Bruce Arnold

Critic of Public Affairs, writing about art, theatre, music and politics

Individual voices of abused not being heard in debate

John Kelly is a leading figure among the abused. Few people in the past 10 years can be unaware of his Daingean ordeal, flogged on the staircase of that abominable institution, his cries echoing up through the silent and listening dormitories, his punishment a fearful example.

For the past 10 years he has worked as Dublin spokesperson for Irish Survivors of Child Abuse (SOCA), fully aware of the public debate involving politicians and the Church, and also the behind-the-scenes debate. Irish SOCA stood for the abused and was independent. It spoke against consensus. It condemned the State's silencing of the abused.

John Kelly was helped by Patrick Walsh, from London, and Jim Beresford, in Huddersfield. Beresford knew Father Moore, who exposed the Artane regime in 1962. Kelly emerged in the wake of the Ryan report to tell his experiences yet again.

He took a leading position, speaking on behalf of the abused, notably in respect of the pressure from the Government to get more funding from the Religious Orders.

The plight of the abused took on new impetus after the Ryan report, with the march from Parnell Square to Leinster House. This impetus and focus fell apart as a result of a letter written by Kelly to Labour Party leader Eamon Gilmore on July 8, a week before the tabling of its Institutional Child Abuse Bill. In that letter Kelly wrote: "The Labour Party has Irish Soca's permission to inform the Dail or other parties of interest that Irish Soca has requested the Labour Party to defer this bill until the outcome of the audit is known and government is better placed to make judgment on the way forward". The letter supported the Government in opposing the bill. It failed its first reading.

The authority of the statement in the letter is being widely questioned. There was no reported meeting of "the membership of Irish SOCA", whose numbers and membership are not known to me. The three I do know are named above. Jim Beresford told me he was not party to recent decision-making. Other organisations are not included. Nevertheless, the letter has had an impact far greater than Irish SOCA achieved during its campaigning over the past 10 years. The letter is viewed as having killed the Labour Party bill. This raises important questions that need answering.

Kelly called for cross-party consensus: "support of Government is absolutely vital" and he referred to "government initiatives" and to the Government being "better placed to make judgment on the way forward".

We should not overlook the fact that Eamon Gilmore and those close to him did offer consensus and did seek government agreement. They said they would withdraw their bill if the Government drafted a similar one. We should also not exclude the culpability of Government on many issues during the past decade and the slow pace of initiatives now.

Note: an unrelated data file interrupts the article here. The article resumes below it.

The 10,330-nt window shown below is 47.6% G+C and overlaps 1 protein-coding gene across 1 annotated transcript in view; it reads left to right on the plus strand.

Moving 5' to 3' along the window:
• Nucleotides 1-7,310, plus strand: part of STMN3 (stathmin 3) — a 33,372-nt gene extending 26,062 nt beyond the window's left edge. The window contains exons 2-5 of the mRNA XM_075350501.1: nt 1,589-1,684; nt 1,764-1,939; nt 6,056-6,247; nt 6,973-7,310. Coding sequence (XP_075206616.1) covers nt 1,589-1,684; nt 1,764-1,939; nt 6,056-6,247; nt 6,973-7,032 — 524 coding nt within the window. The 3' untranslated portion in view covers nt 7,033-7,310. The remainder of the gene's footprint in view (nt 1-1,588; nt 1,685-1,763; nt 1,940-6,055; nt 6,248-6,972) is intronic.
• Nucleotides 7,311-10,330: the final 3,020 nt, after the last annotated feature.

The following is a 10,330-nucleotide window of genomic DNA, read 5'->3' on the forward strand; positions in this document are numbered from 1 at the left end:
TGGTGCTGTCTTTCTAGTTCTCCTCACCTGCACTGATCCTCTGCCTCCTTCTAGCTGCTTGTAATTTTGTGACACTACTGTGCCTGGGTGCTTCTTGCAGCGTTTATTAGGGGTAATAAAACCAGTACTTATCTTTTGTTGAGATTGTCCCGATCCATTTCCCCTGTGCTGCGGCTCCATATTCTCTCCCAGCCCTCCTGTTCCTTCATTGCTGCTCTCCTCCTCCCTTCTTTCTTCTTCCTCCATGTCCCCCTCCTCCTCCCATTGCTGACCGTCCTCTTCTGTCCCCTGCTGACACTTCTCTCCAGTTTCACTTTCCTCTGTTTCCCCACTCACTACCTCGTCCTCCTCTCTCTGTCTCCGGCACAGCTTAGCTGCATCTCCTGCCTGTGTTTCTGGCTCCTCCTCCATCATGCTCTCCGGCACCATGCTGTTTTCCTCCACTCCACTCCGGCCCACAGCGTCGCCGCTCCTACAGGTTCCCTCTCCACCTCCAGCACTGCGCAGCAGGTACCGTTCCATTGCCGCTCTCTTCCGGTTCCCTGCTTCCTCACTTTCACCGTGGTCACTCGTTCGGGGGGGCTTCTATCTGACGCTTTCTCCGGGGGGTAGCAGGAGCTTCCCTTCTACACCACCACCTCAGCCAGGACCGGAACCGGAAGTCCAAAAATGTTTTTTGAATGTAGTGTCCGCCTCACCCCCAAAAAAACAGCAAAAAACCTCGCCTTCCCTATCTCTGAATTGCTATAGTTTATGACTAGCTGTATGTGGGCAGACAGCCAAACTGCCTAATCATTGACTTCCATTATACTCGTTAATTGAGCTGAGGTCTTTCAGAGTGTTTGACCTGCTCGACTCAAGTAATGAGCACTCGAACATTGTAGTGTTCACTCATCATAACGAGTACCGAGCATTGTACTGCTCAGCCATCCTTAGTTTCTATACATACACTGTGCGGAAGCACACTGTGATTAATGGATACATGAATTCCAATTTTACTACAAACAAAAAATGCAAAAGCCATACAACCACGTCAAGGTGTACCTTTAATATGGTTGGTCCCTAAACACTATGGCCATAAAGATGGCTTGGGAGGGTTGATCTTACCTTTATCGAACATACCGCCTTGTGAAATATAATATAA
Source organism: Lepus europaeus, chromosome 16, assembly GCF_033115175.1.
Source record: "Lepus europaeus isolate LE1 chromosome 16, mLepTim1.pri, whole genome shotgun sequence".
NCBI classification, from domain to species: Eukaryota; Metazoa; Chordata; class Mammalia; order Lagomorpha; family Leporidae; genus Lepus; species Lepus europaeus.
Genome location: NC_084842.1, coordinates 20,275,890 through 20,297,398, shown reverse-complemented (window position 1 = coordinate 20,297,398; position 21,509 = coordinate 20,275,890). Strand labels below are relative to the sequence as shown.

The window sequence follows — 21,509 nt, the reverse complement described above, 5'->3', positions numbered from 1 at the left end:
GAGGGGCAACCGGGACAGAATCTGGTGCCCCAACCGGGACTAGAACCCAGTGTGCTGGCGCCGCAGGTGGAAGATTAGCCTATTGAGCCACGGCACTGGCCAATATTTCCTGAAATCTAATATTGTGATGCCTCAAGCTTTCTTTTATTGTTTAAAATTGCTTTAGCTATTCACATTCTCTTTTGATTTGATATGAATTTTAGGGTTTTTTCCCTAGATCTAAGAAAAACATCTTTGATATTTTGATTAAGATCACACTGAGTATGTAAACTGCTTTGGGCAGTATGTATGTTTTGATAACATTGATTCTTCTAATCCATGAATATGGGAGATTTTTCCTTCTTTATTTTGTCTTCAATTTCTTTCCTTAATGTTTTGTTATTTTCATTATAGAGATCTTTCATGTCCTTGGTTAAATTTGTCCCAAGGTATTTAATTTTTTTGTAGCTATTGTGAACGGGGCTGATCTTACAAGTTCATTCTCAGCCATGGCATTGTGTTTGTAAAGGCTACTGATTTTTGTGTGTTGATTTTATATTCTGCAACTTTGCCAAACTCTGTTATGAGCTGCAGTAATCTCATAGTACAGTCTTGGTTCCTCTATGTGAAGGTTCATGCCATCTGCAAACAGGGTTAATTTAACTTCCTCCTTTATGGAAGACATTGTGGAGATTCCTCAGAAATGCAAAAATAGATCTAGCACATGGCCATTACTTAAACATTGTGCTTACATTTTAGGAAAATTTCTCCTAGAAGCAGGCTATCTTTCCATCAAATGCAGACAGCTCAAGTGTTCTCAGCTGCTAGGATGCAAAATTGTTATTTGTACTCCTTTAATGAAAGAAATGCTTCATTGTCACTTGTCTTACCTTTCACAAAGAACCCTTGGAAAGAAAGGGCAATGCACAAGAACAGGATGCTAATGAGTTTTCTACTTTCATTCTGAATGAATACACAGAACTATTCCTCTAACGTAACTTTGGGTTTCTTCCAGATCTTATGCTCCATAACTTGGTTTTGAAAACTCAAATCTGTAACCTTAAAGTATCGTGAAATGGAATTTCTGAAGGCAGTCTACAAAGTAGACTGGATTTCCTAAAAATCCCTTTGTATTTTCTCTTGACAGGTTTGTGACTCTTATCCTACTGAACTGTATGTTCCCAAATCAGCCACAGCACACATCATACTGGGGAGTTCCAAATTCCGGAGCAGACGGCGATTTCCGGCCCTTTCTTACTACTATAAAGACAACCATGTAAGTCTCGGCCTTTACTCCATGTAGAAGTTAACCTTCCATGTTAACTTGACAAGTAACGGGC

The Irish State, not just the Government, has been shrewd and skilful in eliminating consensus. Most of the questions that need answering concern representation. Who does John Kelly speak for and is it representative? How do the other voices of the abused make themselves heard?

There are more than 14,000 who have received state compensation. Many of them, some I have spoken with, feel that nothing more should be attempted, since it will go wrong. No one has asked them. There is a mechanism.

In its 16th newsletter, the Redress Board tells readers about procedures "and other developments". "Other developments" include calls for more money from the Religious Orders and a new government approach. A far more forensic response could have been sought than abused group leaders giving their opinions.

Abused people were represented by lawyers, another contact route. Structures are available and a comprehensive database of abused must exist for ascertaining the attitudes of those for whom the Government is now seeking further financial contribution. The victims of industrial school abuse should be represented in exact terms. What has happened so far is far from exact.

When President Mary McAleese issued her invitation to the abused to come to meet her, all the invitations went to the abuse organisations, who then distributed them. None went directly to victims. The result was not a broad representation of well over 14,000 men and women.

When the Government met on June 3, supposedly with "abuse survivors and their organisations", only "organisations" were present. I have reservations about this process. The organisations were Right of Place, Alliance Victim Support Group, SOCA UK, Aislinn, Irish SOCA, Justice and Healing for Institutional Abuse, True Survivors of Institutional Abuse and Irish Survivors of Institutional Abuse.

When Children and Youth Affairs Minister Barry Andrews met abuse victims in London, his audience was very select. Very few people knew. Significant independent sufferers were not included, and this undermined trust.

The Government favours control, not consensus. For 10 years it was responsible and its supposed surprise and horror at the Ryan report was a sham and a mockery. The Government made the wrong responses. Kelly siding with the Government is a surprising development and an entirely new direction for Irish SOCA.

Expectations of the abused will not be realised if no one knows what they are. The Religious Orders have put away their cash and will not deliver. If they do, the State will not know how to administer the money, having ignored the Labour Party solution.

Jim Beresford is the living epitome of the abused. He said to me last week: "this is not a strategy at all; it is a capitulation".